28 July 2022

Greening Aid for Trade: Future Priorities and Pathways for a Just Transition to Sustainable Trade

TESS, CUTS International Geneva, the International Institute for Sustainable Development, and the United Kingdom’s Foreign, Commonwealth and Development Office co-hosted a session on “Greening Aid for Trade: Priorities and pathways for a just transition to sustainable trade” during the Aid for Trade Global Review 2022 in Geneva.

As governments and stakeholders work to promote the massive economic transformations that sustainability requires, trade and trade policy have a critical role to play. Amidst growing pressure for increased action on urgent global crises of biodiversity, climate, and pollution, there are also calls to “green” the global economy and trade. To support developing countries in a just transition to more sustainable trade, aid for trade has a key role to play in ensuring that trade serves all three dimensions of sustainable development – economic, social, and environmental.

The importance of trade-related capacity building and technical assistance on matters of sustainability, including its environmental dimensions, is a recurring theme of discussions in the WTO’s Committee on Trade and Environment and its Committee on Trade and Development. In the Ministerial outcome document from the recent 12th WTO Ministerial Conference, members highlighted the importance of providing relevant support to developing country members, especially LDCs, to achieve sustainable development, including through technological innovations. In December 2021, the importance of aid for trade was also highlighted in Ministerial Statements on Trade and Environmental Sustainability (cosponsored by 74 WTO Members) and on Plastic Pollution and Environmentally Sustainable Plastics Trade (cosponsored by 72 WTO Members).

As WTO members and stakeholders review progress to date and prepare the Aid for Trade (A4T) work program for 2022 onward, focused attention on how best to strengthen A4T and cooperation on environmental issues as a key pillar of sustainable trade will be critical to advancing a green, resilient, and inclusive global economy.


Speakers Highlighted Challenges and Opportunities in Regard to

  • Ensuring that A4T monitoring systems accurately capture and report information about the environmental purposes, dimensions, and impacts of A4T projects.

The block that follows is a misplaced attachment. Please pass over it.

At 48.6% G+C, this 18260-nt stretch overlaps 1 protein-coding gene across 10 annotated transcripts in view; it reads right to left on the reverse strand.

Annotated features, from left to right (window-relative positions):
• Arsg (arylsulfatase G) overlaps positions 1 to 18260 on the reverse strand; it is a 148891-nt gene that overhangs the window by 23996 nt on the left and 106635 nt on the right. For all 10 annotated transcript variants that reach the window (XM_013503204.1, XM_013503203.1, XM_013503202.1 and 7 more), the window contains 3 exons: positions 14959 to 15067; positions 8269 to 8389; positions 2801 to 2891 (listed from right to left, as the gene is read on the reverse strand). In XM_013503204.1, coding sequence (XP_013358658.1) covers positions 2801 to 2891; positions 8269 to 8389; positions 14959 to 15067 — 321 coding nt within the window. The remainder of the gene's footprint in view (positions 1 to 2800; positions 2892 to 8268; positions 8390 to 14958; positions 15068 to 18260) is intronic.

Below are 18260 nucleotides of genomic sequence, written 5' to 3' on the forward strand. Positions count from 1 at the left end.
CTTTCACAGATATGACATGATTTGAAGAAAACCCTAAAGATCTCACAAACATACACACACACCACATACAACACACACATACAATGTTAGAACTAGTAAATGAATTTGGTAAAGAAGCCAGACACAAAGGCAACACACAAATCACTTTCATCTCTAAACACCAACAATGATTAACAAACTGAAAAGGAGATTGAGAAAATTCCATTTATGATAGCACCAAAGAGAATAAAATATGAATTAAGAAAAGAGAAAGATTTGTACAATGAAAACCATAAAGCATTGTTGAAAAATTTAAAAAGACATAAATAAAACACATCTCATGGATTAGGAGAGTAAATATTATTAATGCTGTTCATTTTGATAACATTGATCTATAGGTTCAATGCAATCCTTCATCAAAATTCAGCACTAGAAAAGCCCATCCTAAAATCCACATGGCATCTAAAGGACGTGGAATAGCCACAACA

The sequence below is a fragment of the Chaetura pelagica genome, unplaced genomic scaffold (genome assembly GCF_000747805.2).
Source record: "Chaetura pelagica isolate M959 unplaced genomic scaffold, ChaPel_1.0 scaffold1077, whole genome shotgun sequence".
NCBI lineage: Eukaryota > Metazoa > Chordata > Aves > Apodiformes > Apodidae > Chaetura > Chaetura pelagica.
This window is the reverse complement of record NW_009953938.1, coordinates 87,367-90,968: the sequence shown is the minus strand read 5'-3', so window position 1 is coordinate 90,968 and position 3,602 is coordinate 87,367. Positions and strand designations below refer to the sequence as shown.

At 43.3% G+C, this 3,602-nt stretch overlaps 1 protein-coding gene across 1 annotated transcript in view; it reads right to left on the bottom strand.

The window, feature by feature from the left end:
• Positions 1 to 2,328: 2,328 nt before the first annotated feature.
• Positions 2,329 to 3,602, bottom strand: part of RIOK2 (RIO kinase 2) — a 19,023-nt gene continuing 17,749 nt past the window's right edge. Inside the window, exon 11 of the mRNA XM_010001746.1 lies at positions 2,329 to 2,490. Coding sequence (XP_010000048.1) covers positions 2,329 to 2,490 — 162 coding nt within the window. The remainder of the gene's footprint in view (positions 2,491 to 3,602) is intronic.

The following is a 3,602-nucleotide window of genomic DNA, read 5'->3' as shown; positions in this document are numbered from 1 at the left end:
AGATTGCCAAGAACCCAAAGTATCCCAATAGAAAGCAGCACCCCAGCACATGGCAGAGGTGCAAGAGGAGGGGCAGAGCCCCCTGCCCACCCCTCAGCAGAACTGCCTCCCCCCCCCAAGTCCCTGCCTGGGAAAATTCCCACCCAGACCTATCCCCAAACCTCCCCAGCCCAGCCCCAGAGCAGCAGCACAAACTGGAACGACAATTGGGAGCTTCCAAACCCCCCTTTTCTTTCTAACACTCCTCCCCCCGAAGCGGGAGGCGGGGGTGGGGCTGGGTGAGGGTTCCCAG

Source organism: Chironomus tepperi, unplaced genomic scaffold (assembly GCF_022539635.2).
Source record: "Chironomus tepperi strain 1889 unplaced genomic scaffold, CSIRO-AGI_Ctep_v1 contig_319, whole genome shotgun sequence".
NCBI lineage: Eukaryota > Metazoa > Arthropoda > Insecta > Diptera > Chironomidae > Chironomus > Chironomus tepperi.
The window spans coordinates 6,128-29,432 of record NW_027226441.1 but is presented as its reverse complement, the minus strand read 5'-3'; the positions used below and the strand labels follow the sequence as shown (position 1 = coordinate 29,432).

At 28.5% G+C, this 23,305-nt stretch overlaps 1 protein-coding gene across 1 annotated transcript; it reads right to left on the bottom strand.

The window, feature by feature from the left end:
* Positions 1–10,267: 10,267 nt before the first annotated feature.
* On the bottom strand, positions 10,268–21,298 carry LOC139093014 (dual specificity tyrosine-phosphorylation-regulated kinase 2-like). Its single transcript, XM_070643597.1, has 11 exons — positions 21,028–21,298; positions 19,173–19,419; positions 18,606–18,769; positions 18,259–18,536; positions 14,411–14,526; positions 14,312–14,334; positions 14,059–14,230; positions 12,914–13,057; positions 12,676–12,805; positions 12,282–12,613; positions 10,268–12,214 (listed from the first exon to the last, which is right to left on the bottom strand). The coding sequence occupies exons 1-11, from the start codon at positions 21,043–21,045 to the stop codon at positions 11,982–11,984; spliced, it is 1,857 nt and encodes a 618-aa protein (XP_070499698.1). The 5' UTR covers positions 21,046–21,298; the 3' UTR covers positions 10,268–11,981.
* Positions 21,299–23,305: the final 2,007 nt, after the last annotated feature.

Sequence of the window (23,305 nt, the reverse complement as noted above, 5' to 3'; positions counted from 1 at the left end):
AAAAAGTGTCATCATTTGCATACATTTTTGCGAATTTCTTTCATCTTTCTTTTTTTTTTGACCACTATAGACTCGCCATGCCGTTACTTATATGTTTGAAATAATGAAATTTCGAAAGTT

• Integrating trade considerations into existing climate change and environmental funding initiatives, as well as in development assistance for sectors with a high environmental impact and trade dimensions, ranging from the blue economy to agriculture and tourism.
  • Providing new and additional financing for environment-related A4T activities that support sustainable trade strategies in line with the priorities of developing countries, such as economic diversification and resilience.
  • Linking A4T with wider efforts to finance a just transition to a green global economy, including trade finance, environment-related development assistance, climate finance, debt relief, and private sector investment, with a view to increasing both the quantity and quality of all of them.
  • Strengthening South-South cooperation on sustainable trade, including by learning from developing countries experiences and existing practices.
  • Mainstreaming environmental considerations across A4T programmes and projects.

Speakers Also Identified Specific Pathways Forward, Exploring How Aid for Trade Could

  • address trade-related aspects of environmental challenges facing developing countries, including trade-related challenges related to climate mitigation and adaptation; pollution (such as plastic pollution); and tackling biodiversity loss.
  • support economic opportunities and diversification in developing countries in ways that bolster their participation and competitiveness in green trade.
  • increase climate-resilience and readiness of trade, as well as adaptation in the face of changing climatic conditions and recovery from climate shocks.
  • support efforts in developing countries to harness the potential of circularity to generate sustainable development outcomes, addressing both the trade-related challenges and opportunities.



  • H.E. Mr. Chad Blackman, Ambassador, Permanent Mission of Barbados to the United Nations Office and other International Organizations at Geneva
  • H.E. Mr. Simon Manley, Ambassador and Permanent Representative, Permanent Mission of the United Kingdom of Great Britain and Northern Ireland to the United Nations Office and other international organizations in Geneva
  • H.E. Dr. Muhammad Mujtaba Piracha, Ambassador and Permanent Representative Permanent Mission of Islamic Republic of Pakistan to the WTO
  • Carolyn Deere Birkbeck, Director, Forum on Trade, Environment & the SDGs (TESS). Click here, to view her presentation.
  • Steven Stone, Deputy Director, Economy Division, UN Environment Programme (UNEP)
  • Yasmin Ismail, Programme Officer, CUTS International Geneva. Click here, to view her presentation.


  • Alice Tipping, Lead, Sustainable Trade and Fisheries Subsidies IISD
  • Rashid Kaukab, Executive Director, CUTS International Geneva

Greening Aid for Trade

You can view this video of a working session on “Greening Aid for Trade: Priorities and pathways for a just transition to sustainable trade” during the Aid for Trade Global Review 2022 in Geneva.

In collaboration with